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Jon A. van Heerden, MB, FRCSC, FRCS (Edin)
Arch Surg. 1994;129(6):642. doi:10.1001/archsurg.1994.01420300086014.
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The name of the senior author of this report has been synonymous with excellence in the field of pancreatic surgery for many decades. The authors tell the reader that positive peritoneal cytologic findings suggest peritoneal carcinomatosis and that ascites in patients with pancreatic ductal adenocarcinoma does not necessarily mean diffuse, nonresectable, malignant disease. The former is certainly a well-established fact; the latter, less so. It is a sobering reminder to us not to parenthetically categorize the patient with pancreatic cancer and concomitant ascites as being beyond the scope of surgical salvage and for us to elicit other possible causes of ascites.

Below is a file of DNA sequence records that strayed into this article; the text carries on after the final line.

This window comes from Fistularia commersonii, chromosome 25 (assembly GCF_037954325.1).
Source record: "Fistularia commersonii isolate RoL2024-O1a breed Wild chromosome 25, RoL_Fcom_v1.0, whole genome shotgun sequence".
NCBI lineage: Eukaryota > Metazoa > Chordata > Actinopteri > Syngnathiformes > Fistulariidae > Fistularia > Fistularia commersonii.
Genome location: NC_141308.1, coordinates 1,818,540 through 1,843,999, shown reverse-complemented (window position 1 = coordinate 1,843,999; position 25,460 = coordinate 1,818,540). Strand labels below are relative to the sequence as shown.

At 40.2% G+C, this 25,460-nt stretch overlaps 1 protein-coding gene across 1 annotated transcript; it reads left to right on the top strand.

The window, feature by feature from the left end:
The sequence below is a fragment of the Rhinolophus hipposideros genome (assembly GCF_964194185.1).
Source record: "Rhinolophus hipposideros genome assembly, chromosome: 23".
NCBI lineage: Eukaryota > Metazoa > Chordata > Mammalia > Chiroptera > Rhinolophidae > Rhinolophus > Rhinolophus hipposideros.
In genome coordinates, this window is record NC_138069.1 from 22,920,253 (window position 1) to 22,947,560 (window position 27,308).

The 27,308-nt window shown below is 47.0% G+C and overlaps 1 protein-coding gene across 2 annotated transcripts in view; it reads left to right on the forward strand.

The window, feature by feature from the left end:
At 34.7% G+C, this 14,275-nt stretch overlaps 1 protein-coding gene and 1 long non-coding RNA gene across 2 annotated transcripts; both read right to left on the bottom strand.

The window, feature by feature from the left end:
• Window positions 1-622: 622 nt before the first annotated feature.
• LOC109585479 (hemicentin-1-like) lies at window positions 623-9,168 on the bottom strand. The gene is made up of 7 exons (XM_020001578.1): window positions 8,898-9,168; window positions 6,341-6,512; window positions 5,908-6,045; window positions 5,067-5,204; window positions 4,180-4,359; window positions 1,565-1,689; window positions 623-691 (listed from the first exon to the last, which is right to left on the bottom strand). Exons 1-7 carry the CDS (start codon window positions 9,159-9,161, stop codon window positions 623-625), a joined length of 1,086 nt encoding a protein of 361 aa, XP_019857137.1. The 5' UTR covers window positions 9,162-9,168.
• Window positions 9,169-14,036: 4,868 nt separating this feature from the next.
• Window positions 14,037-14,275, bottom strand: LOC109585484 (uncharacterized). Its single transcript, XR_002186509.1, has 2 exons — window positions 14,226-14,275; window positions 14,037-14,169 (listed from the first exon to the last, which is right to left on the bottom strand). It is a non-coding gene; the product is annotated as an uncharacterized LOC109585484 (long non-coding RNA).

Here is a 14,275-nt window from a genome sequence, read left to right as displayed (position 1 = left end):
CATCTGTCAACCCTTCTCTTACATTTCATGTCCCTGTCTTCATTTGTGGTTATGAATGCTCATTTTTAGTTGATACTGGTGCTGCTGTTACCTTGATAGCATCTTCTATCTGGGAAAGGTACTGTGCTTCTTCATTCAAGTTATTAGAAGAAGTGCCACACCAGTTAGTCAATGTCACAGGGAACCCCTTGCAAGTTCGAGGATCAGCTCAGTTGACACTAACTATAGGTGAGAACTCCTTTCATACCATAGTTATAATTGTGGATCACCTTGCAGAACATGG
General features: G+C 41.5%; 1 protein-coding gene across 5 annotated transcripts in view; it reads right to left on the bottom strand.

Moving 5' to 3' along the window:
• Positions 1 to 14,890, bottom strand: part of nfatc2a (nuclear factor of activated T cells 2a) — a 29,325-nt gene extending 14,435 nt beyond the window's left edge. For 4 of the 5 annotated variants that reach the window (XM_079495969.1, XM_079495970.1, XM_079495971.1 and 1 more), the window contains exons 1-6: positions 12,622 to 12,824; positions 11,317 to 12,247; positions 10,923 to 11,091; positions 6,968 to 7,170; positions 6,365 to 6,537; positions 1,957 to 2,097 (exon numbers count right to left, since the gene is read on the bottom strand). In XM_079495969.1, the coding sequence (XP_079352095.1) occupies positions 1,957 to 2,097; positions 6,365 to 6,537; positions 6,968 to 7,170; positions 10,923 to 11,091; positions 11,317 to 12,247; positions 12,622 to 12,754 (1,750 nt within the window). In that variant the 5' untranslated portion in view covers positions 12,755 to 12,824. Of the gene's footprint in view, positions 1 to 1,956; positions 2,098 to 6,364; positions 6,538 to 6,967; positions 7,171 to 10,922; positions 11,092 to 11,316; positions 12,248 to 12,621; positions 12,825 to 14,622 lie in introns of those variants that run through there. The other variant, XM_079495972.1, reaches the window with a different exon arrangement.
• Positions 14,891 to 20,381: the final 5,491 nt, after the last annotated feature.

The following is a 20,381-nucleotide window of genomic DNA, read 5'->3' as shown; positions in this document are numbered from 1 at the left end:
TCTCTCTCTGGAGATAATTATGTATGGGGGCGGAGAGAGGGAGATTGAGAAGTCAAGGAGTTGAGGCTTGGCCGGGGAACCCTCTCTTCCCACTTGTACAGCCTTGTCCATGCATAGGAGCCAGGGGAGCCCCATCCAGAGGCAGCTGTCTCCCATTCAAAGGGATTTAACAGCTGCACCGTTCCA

The data presented are, however, at variance with other reports from this country1,2 that have suggested that approximately 20% of patients with pancreatic ductal adenocarcinoma may have positive peritoneal cytologic findings in the absence of disseminated disease. These reports disturbingly have suggested that peritoneal seeding (positive cytologic findings)

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